Monday, August 13, 2018

The Wadsworth Atheneum

My husband needed to do some research at the Wadsworth Atheneum in Hartford, Connecticut, last week, so I went along. 

It was our first visit to the Wadsworth, which has a choice collection of American and European art along with ancient, Asian, and contemporary works. It's one of those museums where you wander into a gallery and realize, "Oh, so that's here!"Art history professors have always gotten a lot of mileage out of the Wadsworth, so anyone who's had a paintings course or two will find familiar faces and scenes. As you stroll through the galleries you can get a fairly complete historical survey of American painting, especially, with at least one, or and sometimes a few, superb examples by most of the significant artists from the 18th to the early 20th century. And there's notable contemporary art, of course, as well.

There's currently an exhibition of Frederic Church's Middle Eastern and Mediterranean landscapes, so I dutifully took it in, although I'm not a big fan of Church's paintings. 

 The Parthenon. I alway expect Church's landscapes to be monumental, 
but they are often average-size or even small, like this one.

I'm much, much more excited about Church's beautiful house, Olana, high on a hill above the Hudson River. Its Middle Eastern design was inspired by Church's travels in those foreign lands, so I was happy to watch a short documentary about the house. I've only managed to see the Olana's exterior, many years ago, since it was closed for a special event the afternoon I went there. It's time I went inside.

 A Persian tile from Church's huge collection of Middle Eastern art and artifacts.

I'll show you some of the things I liked best.

Florine Stettheimer's Beauty Contest, 1924. She painted her self-portrait in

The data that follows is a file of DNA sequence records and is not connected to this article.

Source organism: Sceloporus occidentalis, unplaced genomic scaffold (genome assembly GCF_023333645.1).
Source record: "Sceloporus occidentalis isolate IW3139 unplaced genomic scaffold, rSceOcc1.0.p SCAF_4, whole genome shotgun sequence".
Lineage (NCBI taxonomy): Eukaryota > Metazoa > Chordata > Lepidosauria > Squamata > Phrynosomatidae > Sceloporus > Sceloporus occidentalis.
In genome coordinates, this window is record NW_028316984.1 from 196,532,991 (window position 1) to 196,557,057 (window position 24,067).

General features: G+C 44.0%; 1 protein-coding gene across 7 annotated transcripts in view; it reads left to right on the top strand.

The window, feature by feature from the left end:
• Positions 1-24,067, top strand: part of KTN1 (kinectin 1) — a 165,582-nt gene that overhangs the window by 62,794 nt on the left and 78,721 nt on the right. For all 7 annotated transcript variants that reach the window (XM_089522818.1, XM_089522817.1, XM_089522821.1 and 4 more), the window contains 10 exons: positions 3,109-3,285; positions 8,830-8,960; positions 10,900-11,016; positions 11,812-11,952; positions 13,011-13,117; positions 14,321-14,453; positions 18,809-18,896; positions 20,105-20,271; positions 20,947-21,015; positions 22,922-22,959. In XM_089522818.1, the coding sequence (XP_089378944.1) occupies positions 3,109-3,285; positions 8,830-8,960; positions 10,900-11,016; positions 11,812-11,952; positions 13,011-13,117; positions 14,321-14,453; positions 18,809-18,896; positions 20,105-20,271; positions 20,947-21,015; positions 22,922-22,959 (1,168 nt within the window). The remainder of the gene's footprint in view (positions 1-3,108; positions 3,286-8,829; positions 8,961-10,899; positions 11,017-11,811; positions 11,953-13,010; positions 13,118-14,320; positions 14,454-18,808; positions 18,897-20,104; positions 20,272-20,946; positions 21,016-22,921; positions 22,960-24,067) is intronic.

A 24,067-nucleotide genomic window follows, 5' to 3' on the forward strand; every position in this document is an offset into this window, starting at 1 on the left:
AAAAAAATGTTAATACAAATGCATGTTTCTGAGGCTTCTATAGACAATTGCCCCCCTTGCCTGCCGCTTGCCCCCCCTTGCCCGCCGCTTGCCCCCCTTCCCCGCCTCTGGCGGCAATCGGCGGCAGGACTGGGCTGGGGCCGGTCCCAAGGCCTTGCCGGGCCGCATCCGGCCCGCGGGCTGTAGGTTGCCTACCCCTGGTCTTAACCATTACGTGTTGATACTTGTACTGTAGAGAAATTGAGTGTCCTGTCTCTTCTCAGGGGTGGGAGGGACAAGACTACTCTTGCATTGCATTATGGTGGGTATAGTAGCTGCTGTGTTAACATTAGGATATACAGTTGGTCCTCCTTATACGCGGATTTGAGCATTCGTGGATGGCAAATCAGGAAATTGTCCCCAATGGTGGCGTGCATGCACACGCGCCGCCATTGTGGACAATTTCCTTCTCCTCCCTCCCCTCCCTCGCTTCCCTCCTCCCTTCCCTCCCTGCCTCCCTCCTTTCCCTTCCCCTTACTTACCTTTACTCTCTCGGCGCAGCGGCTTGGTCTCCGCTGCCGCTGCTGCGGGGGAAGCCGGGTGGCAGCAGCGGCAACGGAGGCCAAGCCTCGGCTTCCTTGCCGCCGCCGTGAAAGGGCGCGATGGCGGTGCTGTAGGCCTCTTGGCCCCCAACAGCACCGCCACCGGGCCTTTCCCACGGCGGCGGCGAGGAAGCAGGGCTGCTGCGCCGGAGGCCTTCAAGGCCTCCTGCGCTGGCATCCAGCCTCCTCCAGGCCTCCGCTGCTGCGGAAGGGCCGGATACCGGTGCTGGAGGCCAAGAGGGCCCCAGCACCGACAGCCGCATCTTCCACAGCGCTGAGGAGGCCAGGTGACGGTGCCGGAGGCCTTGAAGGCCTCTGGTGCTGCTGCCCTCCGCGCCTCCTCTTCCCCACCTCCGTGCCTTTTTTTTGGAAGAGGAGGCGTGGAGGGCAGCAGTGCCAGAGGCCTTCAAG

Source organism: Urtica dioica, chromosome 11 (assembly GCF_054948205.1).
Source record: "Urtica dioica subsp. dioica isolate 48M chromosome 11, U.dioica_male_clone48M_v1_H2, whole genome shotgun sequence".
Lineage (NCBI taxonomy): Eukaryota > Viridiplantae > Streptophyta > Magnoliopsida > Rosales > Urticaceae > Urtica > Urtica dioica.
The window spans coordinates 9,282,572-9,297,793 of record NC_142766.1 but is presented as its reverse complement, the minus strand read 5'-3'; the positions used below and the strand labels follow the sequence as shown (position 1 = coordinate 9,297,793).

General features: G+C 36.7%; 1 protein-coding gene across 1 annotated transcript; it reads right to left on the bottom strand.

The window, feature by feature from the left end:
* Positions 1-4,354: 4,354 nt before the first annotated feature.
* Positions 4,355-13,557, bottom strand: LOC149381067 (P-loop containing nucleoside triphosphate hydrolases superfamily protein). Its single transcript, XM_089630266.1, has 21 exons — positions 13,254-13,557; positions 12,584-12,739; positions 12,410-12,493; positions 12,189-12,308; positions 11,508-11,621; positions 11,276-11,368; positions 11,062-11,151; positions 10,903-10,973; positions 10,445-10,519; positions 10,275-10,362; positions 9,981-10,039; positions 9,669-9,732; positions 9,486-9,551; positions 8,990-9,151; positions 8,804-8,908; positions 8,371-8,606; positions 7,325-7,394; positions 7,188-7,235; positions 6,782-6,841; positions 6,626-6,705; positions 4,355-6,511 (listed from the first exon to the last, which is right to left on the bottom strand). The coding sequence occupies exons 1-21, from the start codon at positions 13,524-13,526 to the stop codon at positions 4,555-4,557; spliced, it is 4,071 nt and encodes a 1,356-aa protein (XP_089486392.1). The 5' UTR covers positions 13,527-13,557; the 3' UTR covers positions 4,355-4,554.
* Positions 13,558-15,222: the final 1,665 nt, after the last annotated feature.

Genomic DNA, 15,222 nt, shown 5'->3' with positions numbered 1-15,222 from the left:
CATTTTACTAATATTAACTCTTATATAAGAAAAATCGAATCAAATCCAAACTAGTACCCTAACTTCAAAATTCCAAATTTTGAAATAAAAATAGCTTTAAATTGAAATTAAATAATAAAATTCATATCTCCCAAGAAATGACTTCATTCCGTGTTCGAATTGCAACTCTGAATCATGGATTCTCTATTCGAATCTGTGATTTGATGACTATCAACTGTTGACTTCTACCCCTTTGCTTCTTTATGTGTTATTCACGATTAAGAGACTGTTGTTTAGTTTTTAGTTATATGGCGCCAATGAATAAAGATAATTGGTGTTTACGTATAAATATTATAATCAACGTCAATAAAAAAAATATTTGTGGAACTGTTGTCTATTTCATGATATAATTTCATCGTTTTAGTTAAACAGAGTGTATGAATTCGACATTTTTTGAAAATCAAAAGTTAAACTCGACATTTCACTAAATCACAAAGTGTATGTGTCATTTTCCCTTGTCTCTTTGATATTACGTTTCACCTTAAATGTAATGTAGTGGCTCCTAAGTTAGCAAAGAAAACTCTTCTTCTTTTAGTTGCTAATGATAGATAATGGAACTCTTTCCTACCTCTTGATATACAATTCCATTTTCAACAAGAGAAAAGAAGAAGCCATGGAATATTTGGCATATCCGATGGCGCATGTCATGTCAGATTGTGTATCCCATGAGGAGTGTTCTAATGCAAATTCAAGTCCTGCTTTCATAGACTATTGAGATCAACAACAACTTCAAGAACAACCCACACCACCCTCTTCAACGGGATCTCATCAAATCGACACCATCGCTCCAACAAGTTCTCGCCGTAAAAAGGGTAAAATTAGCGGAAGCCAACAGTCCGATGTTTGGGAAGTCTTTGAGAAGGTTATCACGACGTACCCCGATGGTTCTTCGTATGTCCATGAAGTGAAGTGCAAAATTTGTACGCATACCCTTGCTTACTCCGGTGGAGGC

the upper left, seated with her legs crossed, in a pink dress.
(If you don't know Florine, look her up.)

 My, that looks familiar! Theodore Robinson's Beacon Street, 1884.
That stretch of sidewalk beside the Common is only about 3 feet wide now. 
The pile of rubble might still be there.

 Julius Stewart's tippy scene of rich Americans flirting: On the Yacht "Namouna,", Venice, 1890

 I had the place almost to myself much of the time.

Rembrandt Peale's portrait of his younger brother Rubens, 1834. 
We make a fuss about Copley in Boston but, to me, those Philly Peales were better artists.

The Cabinet of Curiosities Gallery met my expectations.  There were shells, 
minerals, fossils, and exquisite little objects and artifacts of all kinds, 
displayed with peculiar paintings and several magnificently decorated cabinets 
that once housed similar collections. Check out the tortoises high up on the wall.

 Sol LeWitt's murals liven up the stairwell in the Morgan Wing.

 A Bronze Greco-Egyptian cat. And what a happy cat it seems to have been, 
even with that sacred bug on its head.

In the European galleries, I saw the Florentine Orazio Gentileschi'
Judith and Her Maidservant with the Head of Holofernes, 1621–24.
When you're caught holding the evidence, try looking the other way.

 An enameled plate from Berlin Porcelain Factory, probably 1908–1909